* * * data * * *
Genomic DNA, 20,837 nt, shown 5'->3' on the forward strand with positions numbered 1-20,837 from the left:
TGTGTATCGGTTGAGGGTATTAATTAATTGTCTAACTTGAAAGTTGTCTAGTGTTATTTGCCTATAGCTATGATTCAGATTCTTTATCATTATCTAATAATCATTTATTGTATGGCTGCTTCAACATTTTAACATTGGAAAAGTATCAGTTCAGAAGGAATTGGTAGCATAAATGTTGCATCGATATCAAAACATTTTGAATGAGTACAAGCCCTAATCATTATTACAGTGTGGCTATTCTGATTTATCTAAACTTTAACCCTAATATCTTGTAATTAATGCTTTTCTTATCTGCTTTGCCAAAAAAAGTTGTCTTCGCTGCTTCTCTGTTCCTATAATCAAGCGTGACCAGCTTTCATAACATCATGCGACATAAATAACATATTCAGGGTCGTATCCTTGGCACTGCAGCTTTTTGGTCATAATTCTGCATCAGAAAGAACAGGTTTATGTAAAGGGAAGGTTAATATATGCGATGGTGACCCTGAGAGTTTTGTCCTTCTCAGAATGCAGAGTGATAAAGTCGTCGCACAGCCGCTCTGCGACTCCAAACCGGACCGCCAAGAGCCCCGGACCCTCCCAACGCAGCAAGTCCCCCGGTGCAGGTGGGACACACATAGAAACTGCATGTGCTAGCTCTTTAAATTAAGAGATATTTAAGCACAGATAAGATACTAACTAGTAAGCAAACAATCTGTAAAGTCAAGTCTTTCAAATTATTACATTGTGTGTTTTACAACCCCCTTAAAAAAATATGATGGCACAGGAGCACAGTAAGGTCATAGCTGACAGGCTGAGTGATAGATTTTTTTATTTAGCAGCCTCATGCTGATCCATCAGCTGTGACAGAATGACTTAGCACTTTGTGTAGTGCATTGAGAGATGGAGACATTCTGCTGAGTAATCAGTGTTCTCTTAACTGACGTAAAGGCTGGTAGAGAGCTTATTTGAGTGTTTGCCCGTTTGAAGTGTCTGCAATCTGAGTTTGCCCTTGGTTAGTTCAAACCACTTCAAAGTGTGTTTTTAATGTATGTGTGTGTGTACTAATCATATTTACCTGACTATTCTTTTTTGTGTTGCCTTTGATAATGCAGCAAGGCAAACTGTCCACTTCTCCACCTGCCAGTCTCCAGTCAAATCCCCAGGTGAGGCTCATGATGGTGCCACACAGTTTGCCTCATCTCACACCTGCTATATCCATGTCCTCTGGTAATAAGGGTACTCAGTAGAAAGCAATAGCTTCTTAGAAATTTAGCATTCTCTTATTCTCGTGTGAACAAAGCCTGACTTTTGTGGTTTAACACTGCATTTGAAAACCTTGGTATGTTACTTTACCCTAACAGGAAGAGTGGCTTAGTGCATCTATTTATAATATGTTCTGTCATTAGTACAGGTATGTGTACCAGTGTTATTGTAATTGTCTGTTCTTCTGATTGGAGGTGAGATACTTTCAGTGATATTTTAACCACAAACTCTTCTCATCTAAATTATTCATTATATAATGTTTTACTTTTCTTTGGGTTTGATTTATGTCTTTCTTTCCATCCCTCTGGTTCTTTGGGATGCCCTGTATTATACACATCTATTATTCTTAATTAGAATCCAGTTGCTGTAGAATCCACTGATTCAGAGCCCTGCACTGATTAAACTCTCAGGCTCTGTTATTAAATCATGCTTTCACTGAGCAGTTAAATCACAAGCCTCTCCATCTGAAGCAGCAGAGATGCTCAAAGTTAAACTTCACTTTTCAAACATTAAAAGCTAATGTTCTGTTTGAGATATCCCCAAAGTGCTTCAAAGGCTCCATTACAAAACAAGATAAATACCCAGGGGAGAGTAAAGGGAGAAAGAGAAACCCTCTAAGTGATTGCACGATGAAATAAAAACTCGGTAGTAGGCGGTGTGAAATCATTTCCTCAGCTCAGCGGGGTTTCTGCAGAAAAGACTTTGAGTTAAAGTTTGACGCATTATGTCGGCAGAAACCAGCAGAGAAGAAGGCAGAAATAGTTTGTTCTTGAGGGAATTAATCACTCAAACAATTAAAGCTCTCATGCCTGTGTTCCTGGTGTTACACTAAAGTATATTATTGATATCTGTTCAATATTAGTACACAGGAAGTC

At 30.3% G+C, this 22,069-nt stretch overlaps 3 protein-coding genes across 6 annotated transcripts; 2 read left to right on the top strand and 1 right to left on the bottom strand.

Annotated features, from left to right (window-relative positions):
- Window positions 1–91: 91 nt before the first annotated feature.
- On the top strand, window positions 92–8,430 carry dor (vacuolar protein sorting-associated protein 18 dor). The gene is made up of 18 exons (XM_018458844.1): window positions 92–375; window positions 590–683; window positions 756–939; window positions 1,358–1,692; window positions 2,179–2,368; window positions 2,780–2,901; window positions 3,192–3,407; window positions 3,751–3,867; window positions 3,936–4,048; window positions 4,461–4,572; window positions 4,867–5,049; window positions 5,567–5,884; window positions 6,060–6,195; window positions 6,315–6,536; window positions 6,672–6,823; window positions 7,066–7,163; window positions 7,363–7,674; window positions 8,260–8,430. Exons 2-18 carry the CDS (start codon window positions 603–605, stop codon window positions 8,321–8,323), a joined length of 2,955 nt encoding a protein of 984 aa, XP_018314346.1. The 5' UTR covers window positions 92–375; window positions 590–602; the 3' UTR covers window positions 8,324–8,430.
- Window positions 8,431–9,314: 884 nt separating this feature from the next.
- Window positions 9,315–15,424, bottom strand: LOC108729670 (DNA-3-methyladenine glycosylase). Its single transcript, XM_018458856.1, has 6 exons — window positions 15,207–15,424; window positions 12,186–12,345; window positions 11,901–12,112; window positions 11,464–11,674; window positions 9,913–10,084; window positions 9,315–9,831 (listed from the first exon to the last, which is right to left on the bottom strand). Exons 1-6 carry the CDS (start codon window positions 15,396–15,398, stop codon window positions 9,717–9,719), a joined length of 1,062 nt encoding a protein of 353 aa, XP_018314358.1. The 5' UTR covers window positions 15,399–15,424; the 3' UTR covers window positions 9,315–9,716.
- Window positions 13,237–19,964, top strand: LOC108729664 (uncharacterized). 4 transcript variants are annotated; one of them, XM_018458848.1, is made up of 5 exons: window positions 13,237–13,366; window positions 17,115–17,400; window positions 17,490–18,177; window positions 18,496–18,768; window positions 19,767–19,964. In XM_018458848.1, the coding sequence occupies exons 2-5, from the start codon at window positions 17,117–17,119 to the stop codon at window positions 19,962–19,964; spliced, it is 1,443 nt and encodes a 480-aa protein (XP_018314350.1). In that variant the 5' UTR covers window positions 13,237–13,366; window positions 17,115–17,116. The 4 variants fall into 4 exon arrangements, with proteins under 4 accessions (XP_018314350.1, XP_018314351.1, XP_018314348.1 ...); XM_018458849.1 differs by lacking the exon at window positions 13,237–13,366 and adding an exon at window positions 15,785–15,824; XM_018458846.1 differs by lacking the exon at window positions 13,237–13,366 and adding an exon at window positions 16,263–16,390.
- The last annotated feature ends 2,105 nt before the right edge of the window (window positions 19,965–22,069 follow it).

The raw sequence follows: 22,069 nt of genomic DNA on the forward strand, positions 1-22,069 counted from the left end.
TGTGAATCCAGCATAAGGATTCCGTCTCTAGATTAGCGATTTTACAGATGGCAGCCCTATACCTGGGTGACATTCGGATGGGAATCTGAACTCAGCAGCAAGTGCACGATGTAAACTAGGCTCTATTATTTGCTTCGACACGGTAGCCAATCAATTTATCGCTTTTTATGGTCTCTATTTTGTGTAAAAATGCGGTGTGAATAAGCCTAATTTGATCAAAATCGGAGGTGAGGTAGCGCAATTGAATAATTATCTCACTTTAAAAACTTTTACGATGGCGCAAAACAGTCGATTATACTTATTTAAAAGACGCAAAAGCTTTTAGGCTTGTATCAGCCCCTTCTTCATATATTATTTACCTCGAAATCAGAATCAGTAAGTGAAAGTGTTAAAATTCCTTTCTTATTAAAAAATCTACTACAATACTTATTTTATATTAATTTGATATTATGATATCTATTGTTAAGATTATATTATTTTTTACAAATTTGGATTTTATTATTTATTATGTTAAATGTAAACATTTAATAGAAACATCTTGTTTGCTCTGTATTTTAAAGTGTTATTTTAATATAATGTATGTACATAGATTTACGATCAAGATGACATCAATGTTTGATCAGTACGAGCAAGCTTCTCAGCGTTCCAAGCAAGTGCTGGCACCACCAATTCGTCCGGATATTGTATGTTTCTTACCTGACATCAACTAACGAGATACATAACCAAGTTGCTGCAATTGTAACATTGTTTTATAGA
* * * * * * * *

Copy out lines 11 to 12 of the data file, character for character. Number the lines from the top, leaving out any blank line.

The raw sequence follows: 22,069 nt of genomic DNA on the forward strand, positions 1-22,069 counted from the left end.
TGTGAATCCAGCATAAGGATTCCGTCTCTAGATTAGCGATTTTACAGATGGCAGCCCTATACCTGGGTGACATTCGGATGGGAATCTGAACTCAGCAGCAAGTGCACGATGTAAACTAGGCTCTATTATTTGCTTCGACACGGTAGCCAATCAATTTATCGCTTTTTATGGTCTCTATTTTGTGTAAAAATGCGGTGTGAATAAGCCTAATTTGATCAAAATCGGAGGTGAGGTAGCGCAATTGAATAATTATCTCACTTTAAAAACTTTTACGATGGCGCAAAACAGTCGATTATACTTATTTAAAAGACGCAAAAGCTTTTAGGCTTGTATCAGCCCCTTCTTCATATATTATTTACCTCGAAATCAGAATCAGTAAGTGAAAGTGTTAAAATTCCTTTCTTATTAAAAAATCTACTACAATACTTATTTTATATTAATTTGATATTATGATATCTATTGTTAAGATTATATTATTTTTTACAAATTTGGATTTTATTATTTATTATGTTAAATGTAAACATTTAATAGAAACATCTTGTTTGCTCTGTATTTTAAAGTGTTATTTTAATATAATGTATGTACATAGATTTACGATCAAGATGACATCAATGTTTGATCAGTACGAGCAAGCTTCTCAGCGTTCCAAGCAAGTGCTGGCACCACCAATTCGTCCGGATATTGTATGTTTCTTACCTGACATCAACTAACGAGATACATAACCAAGTTGCTGCAATTGTAACATTGTTTTATAGA